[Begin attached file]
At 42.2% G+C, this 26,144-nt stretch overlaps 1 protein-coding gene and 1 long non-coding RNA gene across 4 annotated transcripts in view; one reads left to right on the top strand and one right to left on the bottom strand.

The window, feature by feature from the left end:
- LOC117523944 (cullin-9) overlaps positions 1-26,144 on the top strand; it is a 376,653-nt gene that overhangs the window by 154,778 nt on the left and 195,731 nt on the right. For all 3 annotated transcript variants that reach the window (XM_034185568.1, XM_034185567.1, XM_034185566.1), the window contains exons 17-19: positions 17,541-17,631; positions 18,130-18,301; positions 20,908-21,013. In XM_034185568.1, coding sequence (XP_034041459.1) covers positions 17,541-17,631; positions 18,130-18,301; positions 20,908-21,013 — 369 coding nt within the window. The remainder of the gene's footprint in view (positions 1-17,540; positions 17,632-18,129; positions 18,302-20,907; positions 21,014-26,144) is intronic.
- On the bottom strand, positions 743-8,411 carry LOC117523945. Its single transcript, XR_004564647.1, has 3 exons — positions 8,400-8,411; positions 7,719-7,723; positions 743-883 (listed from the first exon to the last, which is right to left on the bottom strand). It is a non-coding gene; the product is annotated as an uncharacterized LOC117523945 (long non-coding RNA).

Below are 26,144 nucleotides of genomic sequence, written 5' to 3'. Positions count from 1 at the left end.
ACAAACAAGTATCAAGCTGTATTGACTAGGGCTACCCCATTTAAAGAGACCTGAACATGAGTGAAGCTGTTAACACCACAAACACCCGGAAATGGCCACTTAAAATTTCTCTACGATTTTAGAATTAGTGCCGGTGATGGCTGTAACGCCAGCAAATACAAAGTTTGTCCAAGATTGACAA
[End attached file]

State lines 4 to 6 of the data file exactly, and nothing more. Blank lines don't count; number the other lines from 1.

- On the bottom strand, positions 743-8,411 carry LOC117523945. Its single transcript, XR_004564647.1, has 3 exons — positions 8,400-8,411; positions 7,719-7,723; positions 743-883 (listed from the first exon to the last, which is right to left on the bottom strand). It is a non-coding gene; the product is annotated as an uncharacterized LOC117523945 (long non-coding RNA).

Below are 26,144 nucleotides of genomic sequence, written 5' to 3'. Positions count from 1 at the left end.
ACAAACAAGTATCAAGCTGTATTGACTAGGGCTACCCCATTTAAAGAGACCTGAACATGAGTGAAGCTGTTAACACCACAAACACCCGGAAATGGCCACTTAAAATTTCTCTACGATTTTAGAATTAGTGCCGGTGATGGCTGTAACGCCAGCAAATACAAAGTTTGTCCAAGATTGACAA